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April 8, 2014

Marketplace Virginia Could Reduce Health Coverage ‘Churn’

UPDATED: April 8, 2014 5:25 pm

As Virginia lawmakers head back to the health care negotiating table, they have one more reason to support ideas like the Senate’s bipartisan Marketplace Virginia proposal. New research shows how using private-sector options to close the coverage gap – like the one being debated in Virginia – can be a key part of a solution to one of the biggest challenges in health insurance: abrupt changes in coverage known as “churning.”

Churning happens when a family’s income changes enough that their access to health coverage changes, too. Get a pay raise and you might no longer qualify for Medicaid. Lose some hours and there goes your tax credit to help pay for private health insurance in the federal marketplace. The result is you bounce – or churn – from one insurance carrier to another.

These transitions can cause long gaps in coverage and disrupt continuous health care. Changes in coverage can force families to find new health care providers or change their current treatments based on what different insurance policies cover. These can be jarring disruptions that hurt families and weaken our health care system. This is a real problem, especially for people stuck in the coverage gap.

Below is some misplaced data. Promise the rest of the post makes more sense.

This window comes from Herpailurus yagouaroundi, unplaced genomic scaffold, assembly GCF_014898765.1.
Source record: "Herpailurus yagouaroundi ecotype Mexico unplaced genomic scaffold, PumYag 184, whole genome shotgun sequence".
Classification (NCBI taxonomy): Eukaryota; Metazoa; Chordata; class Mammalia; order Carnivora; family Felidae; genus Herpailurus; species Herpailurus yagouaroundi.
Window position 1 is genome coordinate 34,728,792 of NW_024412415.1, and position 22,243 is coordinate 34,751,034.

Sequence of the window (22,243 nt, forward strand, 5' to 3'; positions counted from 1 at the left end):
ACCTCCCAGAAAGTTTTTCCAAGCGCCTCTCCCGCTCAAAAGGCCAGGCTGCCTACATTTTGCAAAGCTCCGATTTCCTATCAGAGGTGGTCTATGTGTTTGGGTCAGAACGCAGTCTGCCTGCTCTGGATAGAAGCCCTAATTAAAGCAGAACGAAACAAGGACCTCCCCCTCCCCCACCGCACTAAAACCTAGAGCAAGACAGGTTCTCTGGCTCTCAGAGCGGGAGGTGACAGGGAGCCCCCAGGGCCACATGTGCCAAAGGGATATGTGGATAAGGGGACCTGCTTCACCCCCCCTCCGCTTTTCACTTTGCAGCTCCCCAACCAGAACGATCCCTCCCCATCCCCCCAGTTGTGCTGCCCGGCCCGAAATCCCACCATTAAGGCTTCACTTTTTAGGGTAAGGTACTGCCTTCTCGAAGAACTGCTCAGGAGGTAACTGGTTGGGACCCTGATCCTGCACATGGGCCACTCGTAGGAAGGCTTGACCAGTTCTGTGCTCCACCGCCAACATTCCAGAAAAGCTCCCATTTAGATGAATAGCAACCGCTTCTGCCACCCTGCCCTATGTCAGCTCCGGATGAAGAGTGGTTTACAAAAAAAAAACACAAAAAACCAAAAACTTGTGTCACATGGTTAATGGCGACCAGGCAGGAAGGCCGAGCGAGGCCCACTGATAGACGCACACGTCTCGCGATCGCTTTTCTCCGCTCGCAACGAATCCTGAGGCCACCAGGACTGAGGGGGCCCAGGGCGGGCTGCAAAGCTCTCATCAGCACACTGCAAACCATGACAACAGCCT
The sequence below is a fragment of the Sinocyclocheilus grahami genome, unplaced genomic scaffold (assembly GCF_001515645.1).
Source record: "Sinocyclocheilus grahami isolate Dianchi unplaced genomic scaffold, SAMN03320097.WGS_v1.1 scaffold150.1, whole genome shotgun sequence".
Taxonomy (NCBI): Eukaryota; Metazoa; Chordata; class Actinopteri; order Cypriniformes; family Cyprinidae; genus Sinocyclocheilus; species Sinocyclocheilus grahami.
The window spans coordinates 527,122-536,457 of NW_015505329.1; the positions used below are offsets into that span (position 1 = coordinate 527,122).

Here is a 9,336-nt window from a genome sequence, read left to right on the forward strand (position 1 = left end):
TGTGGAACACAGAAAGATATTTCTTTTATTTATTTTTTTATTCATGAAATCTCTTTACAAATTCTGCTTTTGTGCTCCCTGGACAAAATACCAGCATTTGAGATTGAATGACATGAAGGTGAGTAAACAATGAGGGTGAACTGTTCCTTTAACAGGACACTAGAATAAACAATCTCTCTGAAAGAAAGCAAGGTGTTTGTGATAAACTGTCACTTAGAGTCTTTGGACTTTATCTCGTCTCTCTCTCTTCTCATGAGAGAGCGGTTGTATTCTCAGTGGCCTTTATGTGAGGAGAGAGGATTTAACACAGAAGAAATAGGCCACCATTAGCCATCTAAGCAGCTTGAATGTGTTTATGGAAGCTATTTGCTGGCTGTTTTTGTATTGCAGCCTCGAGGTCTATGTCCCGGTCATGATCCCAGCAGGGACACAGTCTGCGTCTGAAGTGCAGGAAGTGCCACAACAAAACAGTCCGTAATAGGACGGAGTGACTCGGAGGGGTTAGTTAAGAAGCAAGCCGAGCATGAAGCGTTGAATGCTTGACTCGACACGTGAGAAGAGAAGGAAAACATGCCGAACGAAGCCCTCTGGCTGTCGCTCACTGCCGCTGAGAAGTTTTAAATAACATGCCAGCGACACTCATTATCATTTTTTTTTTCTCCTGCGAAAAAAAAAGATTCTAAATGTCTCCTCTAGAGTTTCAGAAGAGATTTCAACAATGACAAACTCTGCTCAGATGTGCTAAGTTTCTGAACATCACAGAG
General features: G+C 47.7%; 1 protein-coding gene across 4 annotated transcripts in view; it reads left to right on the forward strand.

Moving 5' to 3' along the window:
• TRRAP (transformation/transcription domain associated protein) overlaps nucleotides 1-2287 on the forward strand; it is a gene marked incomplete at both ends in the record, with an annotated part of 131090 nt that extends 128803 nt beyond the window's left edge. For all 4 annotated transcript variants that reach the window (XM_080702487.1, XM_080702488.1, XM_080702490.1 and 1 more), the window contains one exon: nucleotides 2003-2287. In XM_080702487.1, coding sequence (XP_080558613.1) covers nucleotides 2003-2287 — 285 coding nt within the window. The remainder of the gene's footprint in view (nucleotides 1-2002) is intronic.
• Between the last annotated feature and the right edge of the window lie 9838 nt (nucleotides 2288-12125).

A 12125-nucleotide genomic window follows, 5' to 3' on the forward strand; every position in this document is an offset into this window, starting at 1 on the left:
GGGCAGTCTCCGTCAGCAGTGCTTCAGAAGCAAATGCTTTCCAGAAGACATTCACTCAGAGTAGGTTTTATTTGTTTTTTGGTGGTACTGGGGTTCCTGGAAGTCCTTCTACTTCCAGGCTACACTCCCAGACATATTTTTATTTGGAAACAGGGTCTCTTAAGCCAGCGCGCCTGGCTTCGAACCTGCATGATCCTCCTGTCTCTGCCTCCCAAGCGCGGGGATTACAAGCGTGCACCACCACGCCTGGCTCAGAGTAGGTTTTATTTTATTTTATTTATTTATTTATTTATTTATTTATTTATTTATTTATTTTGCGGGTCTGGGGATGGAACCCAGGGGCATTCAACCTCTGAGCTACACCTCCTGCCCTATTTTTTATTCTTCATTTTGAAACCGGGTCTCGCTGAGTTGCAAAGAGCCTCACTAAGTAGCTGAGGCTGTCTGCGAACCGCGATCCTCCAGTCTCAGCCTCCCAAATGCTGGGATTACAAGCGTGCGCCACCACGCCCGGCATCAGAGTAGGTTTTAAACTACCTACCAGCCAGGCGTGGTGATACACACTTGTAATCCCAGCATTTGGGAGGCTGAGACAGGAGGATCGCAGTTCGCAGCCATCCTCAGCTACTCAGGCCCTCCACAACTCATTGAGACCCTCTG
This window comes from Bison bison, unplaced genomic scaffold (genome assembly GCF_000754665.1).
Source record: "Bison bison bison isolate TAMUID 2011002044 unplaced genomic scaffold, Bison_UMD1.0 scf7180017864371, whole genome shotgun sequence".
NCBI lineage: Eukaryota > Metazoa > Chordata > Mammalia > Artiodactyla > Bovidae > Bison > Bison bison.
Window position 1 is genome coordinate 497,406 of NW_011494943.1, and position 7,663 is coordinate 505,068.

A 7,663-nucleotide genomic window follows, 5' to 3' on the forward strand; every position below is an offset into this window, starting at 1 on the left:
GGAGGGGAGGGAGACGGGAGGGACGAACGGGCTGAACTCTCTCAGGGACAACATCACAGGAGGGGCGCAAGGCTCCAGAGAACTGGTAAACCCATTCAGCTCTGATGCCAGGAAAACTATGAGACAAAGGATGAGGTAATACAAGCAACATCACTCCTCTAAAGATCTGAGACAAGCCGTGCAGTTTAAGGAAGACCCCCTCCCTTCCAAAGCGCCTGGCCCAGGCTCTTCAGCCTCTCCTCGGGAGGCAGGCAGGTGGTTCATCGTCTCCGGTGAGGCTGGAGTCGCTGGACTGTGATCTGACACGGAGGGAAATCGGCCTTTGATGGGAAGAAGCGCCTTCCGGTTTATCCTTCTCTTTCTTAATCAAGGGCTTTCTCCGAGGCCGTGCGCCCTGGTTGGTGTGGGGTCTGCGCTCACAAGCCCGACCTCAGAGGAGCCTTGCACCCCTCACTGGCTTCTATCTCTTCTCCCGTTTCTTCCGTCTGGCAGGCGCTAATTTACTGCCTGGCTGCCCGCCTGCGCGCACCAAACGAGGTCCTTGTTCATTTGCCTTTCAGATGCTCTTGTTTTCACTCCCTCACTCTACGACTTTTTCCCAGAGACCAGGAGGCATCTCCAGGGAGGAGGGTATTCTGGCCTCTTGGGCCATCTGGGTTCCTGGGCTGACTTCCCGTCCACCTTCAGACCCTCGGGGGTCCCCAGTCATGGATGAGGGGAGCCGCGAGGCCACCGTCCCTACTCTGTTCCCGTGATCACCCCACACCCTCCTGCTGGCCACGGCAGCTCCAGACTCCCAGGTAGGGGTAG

And states like Virginia suffer even more from this problem. The study found that states with less poverty have more churning because  more of their residents hover right around the eligibility cutoffs for Medicaid or private health insurance tax credits and subsidies, rather than firmly below. 

Using federal funds to help people afford private health insurance coverage could be done in ways that would reduce these problems for families.

If people could remain covered in private health plans regardless of whether their coverage came via a tax credit in the federal marketplace or a Marketplace Virginia-type approach, churning could be reduced.

Ideas like Marketplace Virginia can reduce churning by up to two-thirds, especially in states with less generous Medicaid programs, previous research has shown. And  only a handful of states make it harder to get Medicaid coverage than Virginia. 

Ideas like this also save Virginia money, close the coverage gap, leverage the private sector, and reduce churn. The House now needs to get on board, and quickly. Otherwise, Virginians stuck in the coverage gap will be left to churn in the wind.

–Mitchell Cole, Research Assistant

The Commonwealth Institute

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